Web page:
In most networks, you will have dedicated hardware to function as your “edge” (firewall/router). This is typically for the best, but there are always cases where you can’t put out that dedicated hardware. Sometimes it’s for cost reasons and sometimes it’s for complexity. In my particular case, I was installing an ESXi server in a datacenter and only had 2 amps of power to work with, of which my server took up ~1.8amps at peak load. So cost came into play and we simply couldn’t afford to put in dedicated hardware that could push enough bits. In such cases, it is possible the setup ESXi on the network edge, in a reasonably secure fashion, with PFSense acting as a firewall.

The most important requirement to this project is that your VMWare ESXi server has at least two network ports on it. One will be the WAN port, one will be the LAN port. Also throughout this tutorial I will use PFSense as my firewall/router OS of choice, however it is just an example that can be easily swapped out with any other virtualized firewall product. Some options include Palo Alto Networks, Fortinet, and even generic *NIX operating systems with the right forwarding/firewall setup.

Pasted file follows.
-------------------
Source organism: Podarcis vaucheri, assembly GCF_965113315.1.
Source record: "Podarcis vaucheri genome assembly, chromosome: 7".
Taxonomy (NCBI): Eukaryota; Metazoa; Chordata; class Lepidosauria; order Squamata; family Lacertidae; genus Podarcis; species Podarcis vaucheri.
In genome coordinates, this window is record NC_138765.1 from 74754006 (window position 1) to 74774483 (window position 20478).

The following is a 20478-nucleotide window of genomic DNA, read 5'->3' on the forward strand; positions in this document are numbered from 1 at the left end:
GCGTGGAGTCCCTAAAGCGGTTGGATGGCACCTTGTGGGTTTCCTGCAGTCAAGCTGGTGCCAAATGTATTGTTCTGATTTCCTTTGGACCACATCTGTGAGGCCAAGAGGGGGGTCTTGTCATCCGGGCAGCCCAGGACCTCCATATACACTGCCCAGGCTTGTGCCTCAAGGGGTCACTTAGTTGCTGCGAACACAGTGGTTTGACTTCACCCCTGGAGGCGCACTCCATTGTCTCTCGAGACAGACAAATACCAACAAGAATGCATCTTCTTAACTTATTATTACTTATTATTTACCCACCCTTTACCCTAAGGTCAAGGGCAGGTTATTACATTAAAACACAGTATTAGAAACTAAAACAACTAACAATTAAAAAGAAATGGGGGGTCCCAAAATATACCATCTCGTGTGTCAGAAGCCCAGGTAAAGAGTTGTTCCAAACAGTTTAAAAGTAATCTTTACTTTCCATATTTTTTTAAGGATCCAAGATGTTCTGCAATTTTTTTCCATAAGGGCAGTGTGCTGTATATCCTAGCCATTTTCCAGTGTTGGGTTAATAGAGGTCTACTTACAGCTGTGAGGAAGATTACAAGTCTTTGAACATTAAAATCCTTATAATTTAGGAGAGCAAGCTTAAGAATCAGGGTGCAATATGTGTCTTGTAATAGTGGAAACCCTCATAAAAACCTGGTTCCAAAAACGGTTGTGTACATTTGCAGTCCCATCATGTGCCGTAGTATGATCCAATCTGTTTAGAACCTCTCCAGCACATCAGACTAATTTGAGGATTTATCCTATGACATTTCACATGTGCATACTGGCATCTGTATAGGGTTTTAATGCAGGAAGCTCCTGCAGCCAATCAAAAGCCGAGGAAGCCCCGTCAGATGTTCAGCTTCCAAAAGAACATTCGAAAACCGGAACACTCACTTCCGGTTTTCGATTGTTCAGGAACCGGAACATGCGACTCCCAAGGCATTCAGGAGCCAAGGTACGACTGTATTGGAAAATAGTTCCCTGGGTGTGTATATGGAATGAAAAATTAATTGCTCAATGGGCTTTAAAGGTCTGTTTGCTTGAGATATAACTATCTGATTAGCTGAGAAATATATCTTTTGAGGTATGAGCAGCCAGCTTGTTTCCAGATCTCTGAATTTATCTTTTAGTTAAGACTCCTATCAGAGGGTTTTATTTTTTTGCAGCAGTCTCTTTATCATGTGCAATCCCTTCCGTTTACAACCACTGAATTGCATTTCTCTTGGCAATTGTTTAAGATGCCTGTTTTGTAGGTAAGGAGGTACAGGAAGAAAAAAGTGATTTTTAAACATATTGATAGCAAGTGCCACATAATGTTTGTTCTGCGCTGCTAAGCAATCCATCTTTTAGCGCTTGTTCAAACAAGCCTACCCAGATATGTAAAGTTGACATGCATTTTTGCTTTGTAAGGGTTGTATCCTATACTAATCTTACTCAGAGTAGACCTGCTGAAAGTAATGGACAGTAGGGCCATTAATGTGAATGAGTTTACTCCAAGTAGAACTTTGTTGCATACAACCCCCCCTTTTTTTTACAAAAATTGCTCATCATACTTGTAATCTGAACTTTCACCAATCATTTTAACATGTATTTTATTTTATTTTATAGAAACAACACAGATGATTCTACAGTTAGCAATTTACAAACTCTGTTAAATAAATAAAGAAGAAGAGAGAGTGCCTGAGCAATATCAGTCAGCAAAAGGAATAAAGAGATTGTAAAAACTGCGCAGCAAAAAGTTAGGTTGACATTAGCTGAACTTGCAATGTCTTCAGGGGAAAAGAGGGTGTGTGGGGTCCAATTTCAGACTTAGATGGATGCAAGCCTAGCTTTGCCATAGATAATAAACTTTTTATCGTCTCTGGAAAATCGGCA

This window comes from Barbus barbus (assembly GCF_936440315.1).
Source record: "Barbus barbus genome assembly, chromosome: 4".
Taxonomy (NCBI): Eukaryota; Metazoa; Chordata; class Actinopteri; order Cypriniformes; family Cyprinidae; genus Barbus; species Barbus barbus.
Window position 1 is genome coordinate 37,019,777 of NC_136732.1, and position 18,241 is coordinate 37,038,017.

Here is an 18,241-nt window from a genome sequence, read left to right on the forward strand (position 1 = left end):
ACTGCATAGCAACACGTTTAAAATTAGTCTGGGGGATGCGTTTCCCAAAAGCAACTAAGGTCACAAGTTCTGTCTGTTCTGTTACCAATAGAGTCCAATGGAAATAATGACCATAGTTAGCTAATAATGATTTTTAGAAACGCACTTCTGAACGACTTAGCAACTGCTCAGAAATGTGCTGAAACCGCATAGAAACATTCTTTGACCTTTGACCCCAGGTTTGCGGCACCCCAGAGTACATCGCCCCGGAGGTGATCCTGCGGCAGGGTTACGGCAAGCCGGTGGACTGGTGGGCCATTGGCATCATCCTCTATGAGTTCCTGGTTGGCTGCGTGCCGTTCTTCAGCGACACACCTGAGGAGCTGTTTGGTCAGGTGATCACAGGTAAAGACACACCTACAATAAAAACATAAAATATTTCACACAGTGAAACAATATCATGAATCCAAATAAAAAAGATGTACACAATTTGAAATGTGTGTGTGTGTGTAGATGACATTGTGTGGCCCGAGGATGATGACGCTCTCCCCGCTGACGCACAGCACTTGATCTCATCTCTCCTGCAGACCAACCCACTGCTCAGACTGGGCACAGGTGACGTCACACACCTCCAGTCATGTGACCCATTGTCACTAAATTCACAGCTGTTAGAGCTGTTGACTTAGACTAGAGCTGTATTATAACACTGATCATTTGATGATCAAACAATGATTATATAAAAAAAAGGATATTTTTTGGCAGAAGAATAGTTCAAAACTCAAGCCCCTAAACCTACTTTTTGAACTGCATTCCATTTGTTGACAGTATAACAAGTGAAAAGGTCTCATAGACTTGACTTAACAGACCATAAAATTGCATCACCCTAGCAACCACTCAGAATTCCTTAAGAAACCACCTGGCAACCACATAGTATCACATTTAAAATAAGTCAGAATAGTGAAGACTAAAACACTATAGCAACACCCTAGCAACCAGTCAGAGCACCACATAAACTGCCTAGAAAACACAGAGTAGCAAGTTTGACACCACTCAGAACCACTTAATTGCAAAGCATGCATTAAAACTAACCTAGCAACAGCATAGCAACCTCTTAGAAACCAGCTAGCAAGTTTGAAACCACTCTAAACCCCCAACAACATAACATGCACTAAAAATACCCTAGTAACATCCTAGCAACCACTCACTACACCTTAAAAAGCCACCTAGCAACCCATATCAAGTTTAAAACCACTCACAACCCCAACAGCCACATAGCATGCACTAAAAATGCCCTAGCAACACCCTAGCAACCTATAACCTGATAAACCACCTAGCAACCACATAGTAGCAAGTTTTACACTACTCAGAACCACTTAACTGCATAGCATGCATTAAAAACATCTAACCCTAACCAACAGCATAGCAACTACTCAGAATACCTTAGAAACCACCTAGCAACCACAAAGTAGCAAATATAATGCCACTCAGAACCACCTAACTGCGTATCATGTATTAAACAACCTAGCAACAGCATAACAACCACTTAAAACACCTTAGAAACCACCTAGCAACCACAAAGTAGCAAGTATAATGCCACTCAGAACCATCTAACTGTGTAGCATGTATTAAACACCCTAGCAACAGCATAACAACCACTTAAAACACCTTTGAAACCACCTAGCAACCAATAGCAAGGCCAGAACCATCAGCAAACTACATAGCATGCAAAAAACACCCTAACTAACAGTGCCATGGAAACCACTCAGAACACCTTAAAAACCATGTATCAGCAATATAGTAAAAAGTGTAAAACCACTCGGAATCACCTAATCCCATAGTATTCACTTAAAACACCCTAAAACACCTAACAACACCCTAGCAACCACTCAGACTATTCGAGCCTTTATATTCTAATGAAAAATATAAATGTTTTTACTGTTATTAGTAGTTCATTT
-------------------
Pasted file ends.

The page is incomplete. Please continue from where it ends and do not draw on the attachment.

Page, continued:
Section 1 – VMWare Setup

Step 1 – Install & Connect to ESXi
You should already have ESXi setup and connected via the VSphere client on Windows.
It’s recommended that you static the IP address of the VMWare Management interface, if you’ve not done so already.
Go to Configuration > Networking
Rename the vSwitch interface you’re using to “LAN”

pfSense Vietnam

Step 2 – Add new interface
You want “Virtual Machine” type

pfSense Vietnam

Step 3 – Select NIC
You want to select your unused NIC (assuming you only have two)

Step 4 – Name it
This is your “WAN” interface

Step 5 – Confirm you’ve got two networks
You’ll notice that we’ve got two vSwitches now. The “LAN” switch has the Management network and is connected currently. The “WAN” switch has nothing, and the adapter is disconnected.